Similar roles – albeit perhaps less technologically cutting-edge, as live broadcasting was no longer a novelty – were played by Austrian journalists and media outlets during the fall of communism in 1989 (the Austro-Hungarian border was the first part of the physical iron curtain to be dismantled) and the Yugoslav Wars, which happened right in Austria’s backyard and in the Balkans, which have historically had and maintained close ties with Austria politically, culturally and socially.
On the broadcast side of things, it is quite noteworthy how late Austria allowed private television to operate. The first private stations emerged in the 1990s; however, they operated in a legal grey area and did not result in a huge upset of the ORF monopoly. Some of these broadcasters even operated from across the borders into Austria, including quite ironically from recently opened Hungary. The (justifiably) perceived backwardness of the Austrian media landscape often resulted in pundits nicknaming the country Europe’s “Media-Albania” and “Media-Kazakhstan,” countries that were considered synonyms for lacking press freedom. In fact, it was only in 2001 that a law was passed regulating (and legalizing) private television stations. And it was only in 2003 that ATV became the first private, terrestrial television station in Austria – making it the last European country to have this niche filled.
The legal situation for private radio stations was clearer throughout the second half of the 20th century, in that private radio was simply not permitted. This led to the emergence of several broadcasters specifically aimed at Austrian audiences broadcasting from nearby countries, including from Hungary starting as early as 1989. It was only in the 90s that the radio landscape was liberalized and diversified and private radio stations started to emerge. To this day, they mostly operate on a city- or state level, and there are few nationally broadcast private radio stations. This might partly be ascribed to the natural terrain of the country: Two-thirds of Austria are covered in the Alps, making it unusually difficult and costly to provide comprehensive radio coverage even in relatively populated valleys.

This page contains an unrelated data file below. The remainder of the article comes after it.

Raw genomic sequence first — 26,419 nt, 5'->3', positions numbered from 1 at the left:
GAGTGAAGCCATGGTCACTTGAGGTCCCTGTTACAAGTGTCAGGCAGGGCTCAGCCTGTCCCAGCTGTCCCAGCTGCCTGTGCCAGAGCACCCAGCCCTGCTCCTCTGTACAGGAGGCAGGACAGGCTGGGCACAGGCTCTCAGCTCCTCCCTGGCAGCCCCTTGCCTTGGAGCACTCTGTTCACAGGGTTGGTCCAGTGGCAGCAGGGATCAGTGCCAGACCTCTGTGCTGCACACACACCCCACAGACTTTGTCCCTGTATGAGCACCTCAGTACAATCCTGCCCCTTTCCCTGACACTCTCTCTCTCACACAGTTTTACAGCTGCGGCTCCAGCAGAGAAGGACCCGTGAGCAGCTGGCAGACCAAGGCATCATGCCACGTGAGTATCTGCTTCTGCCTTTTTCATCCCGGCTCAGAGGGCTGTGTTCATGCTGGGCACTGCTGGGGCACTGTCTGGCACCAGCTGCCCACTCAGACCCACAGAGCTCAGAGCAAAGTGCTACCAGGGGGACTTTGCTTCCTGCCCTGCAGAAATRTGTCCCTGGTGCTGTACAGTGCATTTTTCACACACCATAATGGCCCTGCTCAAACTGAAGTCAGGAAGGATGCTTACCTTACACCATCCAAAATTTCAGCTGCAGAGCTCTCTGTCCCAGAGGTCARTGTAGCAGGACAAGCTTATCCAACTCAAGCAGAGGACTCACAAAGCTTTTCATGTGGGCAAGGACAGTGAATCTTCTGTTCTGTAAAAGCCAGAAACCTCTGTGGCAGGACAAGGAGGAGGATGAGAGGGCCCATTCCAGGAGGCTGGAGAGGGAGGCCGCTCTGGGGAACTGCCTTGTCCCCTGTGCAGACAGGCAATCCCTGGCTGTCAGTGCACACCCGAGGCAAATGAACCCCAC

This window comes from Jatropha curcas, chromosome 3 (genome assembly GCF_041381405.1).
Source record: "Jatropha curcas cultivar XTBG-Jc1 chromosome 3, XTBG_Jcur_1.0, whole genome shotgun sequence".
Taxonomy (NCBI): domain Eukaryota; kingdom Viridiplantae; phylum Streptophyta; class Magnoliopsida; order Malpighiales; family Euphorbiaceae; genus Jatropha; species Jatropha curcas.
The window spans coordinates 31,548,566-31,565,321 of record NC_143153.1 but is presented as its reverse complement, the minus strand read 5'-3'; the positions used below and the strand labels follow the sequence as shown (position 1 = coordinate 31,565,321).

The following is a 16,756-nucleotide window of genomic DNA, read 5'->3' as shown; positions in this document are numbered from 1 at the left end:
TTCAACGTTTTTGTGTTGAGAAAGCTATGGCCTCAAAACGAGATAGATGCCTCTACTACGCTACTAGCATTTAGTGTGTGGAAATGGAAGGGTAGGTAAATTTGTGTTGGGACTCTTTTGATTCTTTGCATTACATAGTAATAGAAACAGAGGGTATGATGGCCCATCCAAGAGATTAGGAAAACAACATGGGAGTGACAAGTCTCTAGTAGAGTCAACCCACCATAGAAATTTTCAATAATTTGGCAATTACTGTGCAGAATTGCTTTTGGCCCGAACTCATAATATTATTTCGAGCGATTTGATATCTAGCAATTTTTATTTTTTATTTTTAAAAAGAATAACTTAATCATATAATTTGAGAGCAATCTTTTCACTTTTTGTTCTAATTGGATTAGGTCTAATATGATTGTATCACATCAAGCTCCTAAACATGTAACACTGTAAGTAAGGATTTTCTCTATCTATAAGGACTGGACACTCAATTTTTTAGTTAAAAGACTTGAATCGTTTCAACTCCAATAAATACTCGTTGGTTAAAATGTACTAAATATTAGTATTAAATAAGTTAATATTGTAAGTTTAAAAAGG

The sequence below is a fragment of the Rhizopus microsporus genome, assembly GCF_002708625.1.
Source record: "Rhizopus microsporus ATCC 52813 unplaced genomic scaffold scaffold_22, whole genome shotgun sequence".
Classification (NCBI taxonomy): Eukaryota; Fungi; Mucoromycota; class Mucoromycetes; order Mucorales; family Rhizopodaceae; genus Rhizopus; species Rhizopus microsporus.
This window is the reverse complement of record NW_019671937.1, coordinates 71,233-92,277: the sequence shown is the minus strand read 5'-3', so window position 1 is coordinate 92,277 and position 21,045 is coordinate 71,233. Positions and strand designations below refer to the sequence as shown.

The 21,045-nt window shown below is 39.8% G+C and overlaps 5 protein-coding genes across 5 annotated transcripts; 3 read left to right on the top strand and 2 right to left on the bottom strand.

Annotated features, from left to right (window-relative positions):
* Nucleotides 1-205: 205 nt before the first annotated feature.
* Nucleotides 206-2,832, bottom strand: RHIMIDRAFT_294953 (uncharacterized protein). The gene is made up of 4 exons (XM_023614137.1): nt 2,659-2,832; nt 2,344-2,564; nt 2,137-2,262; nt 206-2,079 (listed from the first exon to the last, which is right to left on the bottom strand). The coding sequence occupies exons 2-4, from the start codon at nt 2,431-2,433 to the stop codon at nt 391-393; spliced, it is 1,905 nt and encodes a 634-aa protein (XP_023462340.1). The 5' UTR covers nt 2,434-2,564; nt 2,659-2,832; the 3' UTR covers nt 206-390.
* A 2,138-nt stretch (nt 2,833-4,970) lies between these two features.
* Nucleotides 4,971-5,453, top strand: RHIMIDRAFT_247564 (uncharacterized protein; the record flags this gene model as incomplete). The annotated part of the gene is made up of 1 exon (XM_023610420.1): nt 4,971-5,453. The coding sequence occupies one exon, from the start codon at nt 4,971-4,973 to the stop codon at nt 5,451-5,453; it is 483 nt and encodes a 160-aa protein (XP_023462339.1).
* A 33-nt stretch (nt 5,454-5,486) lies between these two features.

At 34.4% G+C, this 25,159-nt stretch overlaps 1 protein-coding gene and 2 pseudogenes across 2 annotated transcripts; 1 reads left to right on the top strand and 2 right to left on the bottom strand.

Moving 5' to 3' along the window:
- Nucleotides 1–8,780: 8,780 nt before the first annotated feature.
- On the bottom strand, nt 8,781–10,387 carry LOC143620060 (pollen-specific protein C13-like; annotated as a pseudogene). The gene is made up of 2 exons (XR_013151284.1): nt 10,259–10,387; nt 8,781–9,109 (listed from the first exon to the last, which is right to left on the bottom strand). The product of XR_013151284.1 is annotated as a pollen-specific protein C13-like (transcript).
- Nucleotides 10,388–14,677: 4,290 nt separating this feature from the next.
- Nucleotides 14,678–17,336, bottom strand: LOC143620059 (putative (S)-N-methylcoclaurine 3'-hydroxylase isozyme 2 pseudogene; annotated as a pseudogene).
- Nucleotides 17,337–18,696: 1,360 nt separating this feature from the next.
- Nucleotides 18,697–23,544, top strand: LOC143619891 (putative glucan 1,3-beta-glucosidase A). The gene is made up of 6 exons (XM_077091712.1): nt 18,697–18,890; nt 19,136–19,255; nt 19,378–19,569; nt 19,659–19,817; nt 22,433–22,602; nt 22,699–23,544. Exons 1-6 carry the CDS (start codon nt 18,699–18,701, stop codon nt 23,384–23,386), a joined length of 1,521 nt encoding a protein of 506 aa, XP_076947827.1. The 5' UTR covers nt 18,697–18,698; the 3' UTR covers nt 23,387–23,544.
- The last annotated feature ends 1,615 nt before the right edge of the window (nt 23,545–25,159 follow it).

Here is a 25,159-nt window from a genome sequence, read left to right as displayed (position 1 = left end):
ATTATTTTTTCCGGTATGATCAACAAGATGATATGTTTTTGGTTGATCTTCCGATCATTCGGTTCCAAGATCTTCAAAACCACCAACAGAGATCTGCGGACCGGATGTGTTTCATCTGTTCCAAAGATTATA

Two decades later, ORF still dominates the broadcast landscape. This is most evident in the radio sphere, where ORF absolutely dominates all competition: Most recent data from April 2020 show that the public broadcaster holds a 74% share of the listenership. Within that, the nation-wide hit radio station Ö3 is by far the most listened to, with 2.4 million listeners daily (in a country of less than 9 million). This gives Ö3 alone a market share of 31.1% – an immense market share, especially when compared to the largest private station at 8.8%. Ö3 alone beats the combined market share of all private radio stations, which is 26.6%.
ORF is also the dominant force in the TV market, with its stations holding a 33.2% market share (and seeing an increase in their market share as a result of Covid). The largest single private station is the Red-Bull-owned Servus TV, which alone holds a 3.4% market share. As a conglomerate, the largest private television media group in Austria is ProSiebenSat.1 Media, who hold a 16.8% market share – although they come out well ahead of the ORF for the “advertising target group” of 12 to 49-year-olds.